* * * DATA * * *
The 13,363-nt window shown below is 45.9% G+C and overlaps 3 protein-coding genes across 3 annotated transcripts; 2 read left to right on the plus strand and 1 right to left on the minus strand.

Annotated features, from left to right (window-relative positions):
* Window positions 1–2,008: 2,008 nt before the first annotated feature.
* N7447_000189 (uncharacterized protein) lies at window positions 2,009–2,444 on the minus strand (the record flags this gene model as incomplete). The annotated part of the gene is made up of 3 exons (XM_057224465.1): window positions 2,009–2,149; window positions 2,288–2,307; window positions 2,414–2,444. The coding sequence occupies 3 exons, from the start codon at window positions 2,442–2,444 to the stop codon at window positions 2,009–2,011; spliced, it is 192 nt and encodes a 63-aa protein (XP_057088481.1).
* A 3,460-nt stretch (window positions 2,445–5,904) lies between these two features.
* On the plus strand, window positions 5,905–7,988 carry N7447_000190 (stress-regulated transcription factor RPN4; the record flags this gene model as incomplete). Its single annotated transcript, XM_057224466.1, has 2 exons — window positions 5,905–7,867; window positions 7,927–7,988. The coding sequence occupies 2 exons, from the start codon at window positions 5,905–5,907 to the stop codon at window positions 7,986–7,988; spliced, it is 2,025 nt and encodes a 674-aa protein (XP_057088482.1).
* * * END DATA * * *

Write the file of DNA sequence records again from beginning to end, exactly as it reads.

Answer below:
The 13,363-nt window shown below is 45.9% G+C and overlaps 3 protein-coding genes across 3 annotated transcripts; 2 read left to right on the plus strand and 1 right to left on the minus strand.

Annotated features, from left to right (window-relative positions):
* Window positions 1–2,008: 2,008 nt before the first annotated feature.
* N7447_000189 (uncharacterized protein) lies at window positions 2,009–2,444 on the minus strand (the record flags this gene model as incomplete). The annotated part of the gene is made up of 3 exons (XM_057224465.1): window positions 2,009–2,149; window positions 2,288–2,307; window positions 2,414–2,444. The coding sequence occupies 3 exons, from the start codon at window positions 2,442–2,444 to the stop codon at window positions 2,009–2,011; spliced, it is 192 nt and encodes a 63-aa protein (XP_057088481.1).
* A 3,460-nt stretch (window positions 2,445–5,904) lies between these two features.
* On the plus strand, window positions 5,905–7,988 carry N7447_000190 (stress-regulated transcription factor RPN4; the record flags this gene model as incomplete). Its single annotated transcript, XM_057224466.1, has 2 exons — window positions 5,905–7,867; window positions 7,927–7,988. The coding sequence occupies 2 exons, from the start codon at window positions 5,905–5,907 to the stop codon at window positions 7,986–7,988; spliced, it is 2,025 nt and encodes a 674-aa protein (XP_057088482.1).